North Idaho's Arlon Rosenoff paints quickly - and thickly - to capture light and motion

Carrie Scozzaro photo

Paint and paintbrushes go hand in hand for artists, but Arlon Rosenoff's preferred tool is the palette knife, a small spatula often used for mixing paint, but also for applying and removing larger amounts of paint from a surface. Available in angled and rounded shapes, palette knives allow Rosenoff to engage with the paint in a tactile, even sculptural way to create somewhat impressionistic –— versus photorealistic — paintings.

"I love the very sensuous process of spreading color-rich oil paint with a palette knife," says Rosenoff, whose technique of starting and finishing a painting in one chunk of time is called alla prima.

Most of the time he paints "live" in front of his subject matter — a style called en plein air — but he also built a 400-square-foot studio on the top floor of his Rathdrum, Idaho, home. There he finishes, frames and packages 70 to 80 paintings a year.

"I've done about 900 paintings in the last 13 years and have sold most of them," says Rosenoff, who has been painting in earnest since 2008 — landscapes, cityscapes and nautical scenes, bicycles and old cars, people and the occasional still life.

The cozy space with the extraordinarily bright, north-facing skylights has enough room for a few artworks, including Rosenoff's 1994 painting of the first two gliders Rosenoff ever flew (at the former airstrip behind what is now Silverwood Theme Park).

Carrie Scozzaro photo

Although he was interested in art — drawing as a kid growing up in Mead, and doing odd jobs in the 1980s for Spokane Art School, where he picked up some painting techniques — Rosenoff liked flying more. He discovered flying as a 13-year-old, when he spent the summer on his uncle's farm in Colorado. Before he'd start a grueling, monotonous day on the tractor, Rosenoff and his uncle would go for a quick flight.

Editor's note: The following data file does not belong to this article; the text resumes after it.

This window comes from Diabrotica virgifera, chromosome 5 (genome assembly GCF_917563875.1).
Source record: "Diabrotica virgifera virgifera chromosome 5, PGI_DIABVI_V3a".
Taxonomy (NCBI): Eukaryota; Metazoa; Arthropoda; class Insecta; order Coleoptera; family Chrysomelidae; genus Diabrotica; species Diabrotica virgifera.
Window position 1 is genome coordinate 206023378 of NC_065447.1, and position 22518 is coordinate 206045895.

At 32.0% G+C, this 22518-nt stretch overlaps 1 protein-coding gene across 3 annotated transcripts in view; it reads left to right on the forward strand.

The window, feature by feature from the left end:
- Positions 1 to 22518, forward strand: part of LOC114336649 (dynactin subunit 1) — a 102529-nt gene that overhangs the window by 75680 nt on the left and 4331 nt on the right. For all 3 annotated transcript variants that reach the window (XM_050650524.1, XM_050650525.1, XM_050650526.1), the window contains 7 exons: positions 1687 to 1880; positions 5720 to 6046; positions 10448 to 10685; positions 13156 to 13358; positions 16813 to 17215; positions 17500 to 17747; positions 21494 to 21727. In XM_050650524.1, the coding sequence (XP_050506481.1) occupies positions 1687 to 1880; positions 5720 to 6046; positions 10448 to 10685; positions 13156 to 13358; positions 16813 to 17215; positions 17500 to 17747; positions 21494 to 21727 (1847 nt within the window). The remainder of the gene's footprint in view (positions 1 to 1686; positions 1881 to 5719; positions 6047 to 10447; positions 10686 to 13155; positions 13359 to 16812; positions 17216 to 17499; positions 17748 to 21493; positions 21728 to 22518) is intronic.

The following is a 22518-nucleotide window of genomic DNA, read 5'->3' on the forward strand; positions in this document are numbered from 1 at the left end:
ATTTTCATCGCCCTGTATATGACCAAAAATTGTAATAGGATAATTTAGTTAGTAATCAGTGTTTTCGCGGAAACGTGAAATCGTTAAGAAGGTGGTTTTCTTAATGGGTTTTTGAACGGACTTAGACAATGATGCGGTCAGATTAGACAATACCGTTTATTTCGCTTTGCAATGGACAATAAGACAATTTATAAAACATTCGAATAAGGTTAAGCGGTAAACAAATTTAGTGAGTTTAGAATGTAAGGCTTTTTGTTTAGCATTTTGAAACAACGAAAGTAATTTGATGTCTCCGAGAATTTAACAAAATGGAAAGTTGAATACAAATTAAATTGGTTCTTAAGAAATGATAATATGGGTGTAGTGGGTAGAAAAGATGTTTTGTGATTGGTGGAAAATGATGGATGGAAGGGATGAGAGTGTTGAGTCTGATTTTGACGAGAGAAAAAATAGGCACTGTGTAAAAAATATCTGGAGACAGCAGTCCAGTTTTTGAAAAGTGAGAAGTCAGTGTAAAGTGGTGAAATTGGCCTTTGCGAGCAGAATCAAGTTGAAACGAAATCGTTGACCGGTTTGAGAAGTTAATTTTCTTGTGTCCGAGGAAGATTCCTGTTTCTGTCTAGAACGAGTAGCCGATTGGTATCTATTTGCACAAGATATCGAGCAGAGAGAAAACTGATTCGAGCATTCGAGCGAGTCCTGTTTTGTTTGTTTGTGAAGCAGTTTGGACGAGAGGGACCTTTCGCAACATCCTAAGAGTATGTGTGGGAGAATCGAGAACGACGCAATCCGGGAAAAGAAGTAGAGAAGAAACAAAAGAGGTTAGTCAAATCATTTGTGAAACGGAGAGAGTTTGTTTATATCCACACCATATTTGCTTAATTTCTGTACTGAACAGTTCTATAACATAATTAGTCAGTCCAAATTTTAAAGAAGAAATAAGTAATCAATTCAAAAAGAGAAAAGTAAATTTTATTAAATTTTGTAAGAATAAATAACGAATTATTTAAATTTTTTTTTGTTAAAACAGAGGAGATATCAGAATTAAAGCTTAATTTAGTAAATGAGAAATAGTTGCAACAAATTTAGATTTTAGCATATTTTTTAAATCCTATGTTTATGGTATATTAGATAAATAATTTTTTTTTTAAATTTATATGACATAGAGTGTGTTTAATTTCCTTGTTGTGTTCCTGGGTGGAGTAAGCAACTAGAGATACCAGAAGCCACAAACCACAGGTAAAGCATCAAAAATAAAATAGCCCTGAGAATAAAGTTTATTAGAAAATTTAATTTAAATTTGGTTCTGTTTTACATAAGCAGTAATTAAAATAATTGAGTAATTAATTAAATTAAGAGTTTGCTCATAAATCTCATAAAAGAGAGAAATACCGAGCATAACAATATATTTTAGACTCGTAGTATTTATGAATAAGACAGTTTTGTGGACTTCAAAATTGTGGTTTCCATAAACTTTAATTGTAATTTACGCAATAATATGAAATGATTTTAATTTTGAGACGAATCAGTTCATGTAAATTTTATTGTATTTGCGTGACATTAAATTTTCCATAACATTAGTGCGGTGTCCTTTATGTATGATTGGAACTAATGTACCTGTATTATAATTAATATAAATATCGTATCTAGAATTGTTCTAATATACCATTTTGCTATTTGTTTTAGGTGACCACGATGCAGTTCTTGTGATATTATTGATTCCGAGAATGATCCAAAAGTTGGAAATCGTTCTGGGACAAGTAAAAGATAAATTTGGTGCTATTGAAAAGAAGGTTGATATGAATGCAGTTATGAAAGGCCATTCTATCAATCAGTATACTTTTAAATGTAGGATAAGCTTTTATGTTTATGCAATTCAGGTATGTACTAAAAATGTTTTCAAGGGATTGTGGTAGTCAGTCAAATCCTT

He attended Spokane Falls Community College and eventually moved to Arizona, where he attended Arizona State University and also taught gliding. Many pilots teach to gain experience, says Rosenoff, but for him it was more than that: He liked teaching.

Rosenoff has since done pilot training for Lufthansa, Alaska Airlines, Boeing and Hayden-based Empire Airlines.

When a new job meant relocating to Whidbey Island, he rediscovered another love: sailing, which he does now out of Bayview, Idaho. He recalls sailing on Lake Coeur d'Alene with a high school chum, and also fondly remembers their visit to Harold Balazs' MeadWorks studio.

"I watched him create art and also share with me the shop where he handbuilt two wooden sailboats, including a foundry where he cast his own bronze fittings," says Rosenoff. "I got reacquainted with him several years ago at Art Spirit Gallery in Coeur d'Alene, where we once again discussed sailing — to the delight of both of us."

Locally, Rosenoff is represented by Angel Gallery of Antiques and Fine Arts & Antiques in Coeur d'Alene and MacDonald's Resort in Bayview.

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